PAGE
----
Note, only bikes and pedestrian traffic are allowed on these roads till 10AM every day. If you’re only going to go on one scenic drive while here, be sure to put Cades Cove at the very top of your Great Smoky Mountains attractions list.

5. Roaring Fork

River at Roaring Fork

Image Source: Flickr

You can find even more beautiful streams in the Smokies in an area called Roaring Fork. There is an incredible 5.5-mile loop road here to help you get a sense of the natural wonders in the region. In addition to the streams, you’ll see plenty of old mills and log cabins around here.

You can also take a 5.4-mile round-trip hike to both the Rainbow Falls and Grotto Falls. Visitors say these falls are extremely impressive if you get to visit them after a heavy downpour.

6. Alum Cave Trail

Alum Cave Trail, Great Smokies

Image Source: Flickr

People begin their adventure on the Alum Cave Trail walking across log bridges on both the Walker Camp Prong and Alum Cave Creek. As you walk along the trail, you’ll pass through a hardwood forest, the celebrated Arch Rock tunnel, and up to the remarkably dry Alum Cave Bluffs.

While you can turn around at the bluffs, adventurous hikers can climb all the way to the top of Mount Le Conte for a great view of the area. The total hike is 5 miles one way, but it’s only 2.5 miles to get to the bluffs.

7. Abrams Falls Trail

Abrams Falls Trail, Great Smokies

Image Source: Flickr

Travelers don’t visit Abrams Falls for its height. Believe it or not, these famous falls are only about 20 feet tall. What makes Abrams Falls so inspiring, however, is the tremendous volume of water that comes through.

Like most of the other hikes on this list, the Abrams Falls Trail is of moderate difficulty and measures 5 miles round-trip. Despite the official “moderate” rating, you should know that it takes between 3 to 4 hours to complete this hike.

8. Noah Bud Ogle Cabin

Noah Bud Ogle Cabin, Great Smoky Mountains

Image Source: Wikipedia

It’s easy to overlook the Noah Bud Ogle Cabin on your trip to the Great Smoky Mountains, but try to visit this charming cabin if you can. While it may be last on our list, this is still one of the most interesting Great Smoky Mountains attractions. You’ll find this nationally protected historic building in the Roaring Fork area by Airport Road.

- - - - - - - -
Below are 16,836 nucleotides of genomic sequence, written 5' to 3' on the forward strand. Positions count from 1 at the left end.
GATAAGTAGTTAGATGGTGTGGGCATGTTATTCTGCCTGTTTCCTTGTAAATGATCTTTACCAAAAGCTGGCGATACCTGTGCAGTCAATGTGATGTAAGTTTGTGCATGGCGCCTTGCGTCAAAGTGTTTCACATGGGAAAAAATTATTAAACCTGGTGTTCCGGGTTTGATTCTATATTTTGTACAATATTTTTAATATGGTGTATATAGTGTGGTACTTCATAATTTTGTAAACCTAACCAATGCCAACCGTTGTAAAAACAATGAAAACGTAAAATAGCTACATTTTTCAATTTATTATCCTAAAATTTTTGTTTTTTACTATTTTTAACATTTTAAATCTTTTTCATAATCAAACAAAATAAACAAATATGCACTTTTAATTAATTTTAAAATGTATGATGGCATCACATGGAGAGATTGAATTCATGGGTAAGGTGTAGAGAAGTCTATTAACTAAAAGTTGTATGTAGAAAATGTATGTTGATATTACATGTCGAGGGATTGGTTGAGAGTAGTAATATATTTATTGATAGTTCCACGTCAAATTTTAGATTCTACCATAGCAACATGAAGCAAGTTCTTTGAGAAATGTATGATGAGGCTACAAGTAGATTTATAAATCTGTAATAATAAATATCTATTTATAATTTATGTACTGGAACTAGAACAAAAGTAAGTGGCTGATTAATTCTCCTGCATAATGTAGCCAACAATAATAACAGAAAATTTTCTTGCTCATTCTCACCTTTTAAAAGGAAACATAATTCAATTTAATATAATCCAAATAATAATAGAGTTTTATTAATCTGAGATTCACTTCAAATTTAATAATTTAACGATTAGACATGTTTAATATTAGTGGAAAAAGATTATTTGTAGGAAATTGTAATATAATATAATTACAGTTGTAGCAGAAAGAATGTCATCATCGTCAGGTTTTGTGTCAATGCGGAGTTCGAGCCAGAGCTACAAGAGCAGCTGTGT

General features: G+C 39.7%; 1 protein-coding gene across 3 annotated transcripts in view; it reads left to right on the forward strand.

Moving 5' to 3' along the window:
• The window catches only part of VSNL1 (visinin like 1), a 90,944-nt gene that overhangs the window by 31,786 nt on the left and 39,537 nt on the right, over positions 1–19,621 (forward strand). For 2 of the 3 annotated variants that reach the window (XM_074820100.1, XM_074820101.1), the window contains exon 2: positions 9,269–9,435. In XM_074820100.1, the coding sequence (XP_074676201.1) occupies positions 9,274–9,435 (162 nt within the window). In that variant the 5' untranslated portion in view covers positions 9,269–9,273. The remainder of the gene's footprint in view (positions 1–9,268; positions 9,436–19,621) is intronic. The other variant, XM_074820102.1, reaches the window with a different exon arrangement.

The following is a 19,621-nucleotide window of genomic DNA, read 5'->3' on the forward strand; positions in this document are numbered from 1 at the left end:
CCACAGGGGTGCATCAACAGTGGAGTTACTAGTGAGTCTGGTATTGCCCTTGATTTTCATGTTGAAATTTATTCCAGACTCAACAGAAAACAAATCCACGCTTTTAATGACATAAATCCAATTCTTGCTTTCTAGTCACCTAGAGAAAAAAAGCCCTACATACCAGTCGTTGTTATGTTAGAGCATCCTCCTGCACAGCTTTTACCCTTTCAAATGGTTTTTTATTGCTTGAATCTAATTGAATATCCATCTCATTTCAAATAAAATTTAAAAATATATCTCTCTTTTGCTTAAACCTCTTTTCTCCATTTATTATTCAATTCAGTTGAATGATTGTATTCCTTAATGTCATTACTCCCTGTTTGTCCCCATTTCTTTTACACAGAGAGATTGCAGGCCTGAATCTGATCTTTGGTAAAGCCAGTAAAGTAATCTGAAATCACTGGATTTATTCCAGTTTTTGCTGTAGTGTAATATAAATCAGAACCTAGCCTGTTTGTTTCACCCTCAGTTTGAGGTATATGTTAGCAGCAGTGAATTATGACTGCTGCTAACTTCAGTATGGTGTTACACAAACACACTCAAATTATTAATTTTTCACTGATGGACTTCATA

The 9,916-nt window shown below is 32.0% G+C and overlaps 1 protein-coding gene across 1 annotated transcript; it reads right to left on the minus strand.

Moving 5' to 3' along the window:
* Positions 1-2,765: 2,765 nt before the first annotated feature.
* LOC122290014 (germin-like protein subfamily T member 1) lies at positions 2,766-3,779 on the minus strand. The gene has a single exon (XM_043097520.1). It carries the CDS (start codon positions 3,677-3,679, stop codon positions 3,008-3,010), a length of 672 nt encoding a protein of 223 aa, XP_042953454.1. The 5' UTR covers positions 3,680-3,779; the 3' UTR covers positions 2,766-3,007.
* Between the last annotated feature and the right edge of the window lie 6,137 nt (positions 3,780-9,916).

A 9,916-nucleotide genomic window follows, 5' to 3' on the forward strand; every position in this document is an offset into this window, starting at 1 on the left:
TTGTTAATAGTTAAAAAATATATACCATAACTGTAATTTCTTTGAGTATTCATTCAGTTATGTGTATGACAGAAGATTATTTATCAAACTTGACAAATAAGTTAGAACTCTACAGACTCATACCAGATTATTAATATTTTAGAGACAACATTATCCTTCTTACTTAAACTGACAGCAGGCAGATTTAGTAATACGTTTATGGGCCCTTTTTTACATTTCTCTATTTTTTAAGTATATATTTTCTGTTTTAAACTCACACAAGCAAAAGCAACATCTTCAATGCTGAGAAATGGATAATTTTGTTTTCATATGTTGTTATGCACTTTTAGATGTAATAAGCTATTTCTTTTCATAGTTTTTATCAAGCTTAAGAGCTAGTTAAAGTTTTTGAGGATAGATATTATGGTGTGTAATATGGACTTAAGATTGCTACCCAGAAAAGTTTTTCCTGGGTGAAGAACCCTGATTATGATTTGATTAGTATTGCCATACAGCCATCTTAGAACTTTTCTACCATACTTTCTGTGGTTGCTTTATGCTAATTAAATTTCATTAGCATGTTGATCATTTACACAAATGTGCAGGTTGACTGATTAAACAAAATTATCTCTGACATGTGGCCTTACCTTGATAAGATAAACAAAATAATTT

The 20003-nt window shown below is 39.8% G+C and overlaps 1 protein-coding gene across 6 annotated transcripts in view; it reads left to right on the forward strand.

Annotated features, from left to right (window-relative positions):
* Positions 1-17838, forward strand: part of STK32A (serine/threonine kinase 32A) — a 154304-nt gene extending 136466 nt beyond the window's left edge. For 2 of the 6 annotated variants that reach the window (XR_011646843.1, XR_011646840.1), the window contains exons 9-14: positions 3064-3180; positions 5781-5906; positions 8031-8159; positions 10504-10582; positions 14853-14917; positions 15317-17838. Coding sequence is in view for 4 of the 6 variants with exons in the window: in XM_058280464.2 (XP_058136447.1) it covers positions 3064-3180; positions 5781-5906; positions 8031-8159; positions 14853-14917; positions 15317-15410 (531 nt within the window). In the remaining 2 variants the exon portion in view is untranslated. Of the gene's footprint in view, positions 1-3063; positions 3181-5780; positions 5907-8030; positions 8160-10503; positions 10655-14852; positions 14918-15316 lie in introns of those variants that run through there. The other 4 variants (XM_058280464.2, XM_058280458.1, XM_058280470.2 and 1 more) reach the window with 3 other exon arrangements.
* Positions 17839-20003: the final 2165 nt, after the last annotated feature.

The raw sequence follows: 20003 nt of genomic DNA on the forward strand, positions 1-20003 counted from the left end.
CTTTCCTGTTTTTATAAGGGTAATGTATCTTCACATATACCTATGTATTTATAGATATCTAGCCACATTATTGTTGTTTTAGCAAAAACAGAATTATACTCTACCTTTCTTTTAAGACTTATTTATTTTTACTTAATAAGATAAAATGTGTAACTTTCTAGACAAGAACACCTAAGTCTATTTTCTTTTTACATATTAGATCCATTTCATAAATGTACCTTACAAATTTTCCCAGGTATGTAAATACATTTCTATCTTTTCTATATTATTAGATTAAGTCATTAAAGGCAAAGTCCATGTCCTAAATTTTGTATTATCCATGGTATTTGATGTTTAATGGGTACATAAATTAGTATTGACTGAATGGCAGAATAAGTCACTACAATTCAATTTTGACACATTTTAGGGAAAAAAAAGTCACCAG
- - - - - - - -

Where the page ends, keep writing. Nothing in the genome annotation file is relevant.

Built in 1879, this well-preserved cabin shows visitors what it was like to live as a pioneer in this region all those years ago. This “saddlebag” cabin was designed connecting two single-pen cabins with one chimney. There’s also a barn nearby that’s the last remaining example of a four-pen barn in the Smokies.

Summing Up

Whether you’re into strenuous hiking, wildlife, waterfalls, or history, you should see something on this list to strike your fancy. All of these Great Smoky Mountains attractions attract millions of satisfied tourists every single year. If you need more help planning your journey, check out the official Great Smoky Mountains National Park Service website.

When you get to the Great Smoky Mountains, there are many great visitor centers with rangers ready to help you plan your ultimate vacation. Some of the most important centers include the Cades Cove Visitor Center and the Sugarlands Visitor Center. Armed with these tips and attraction suggestions, you should have no problem getting the most out of your visit to this great American National Park.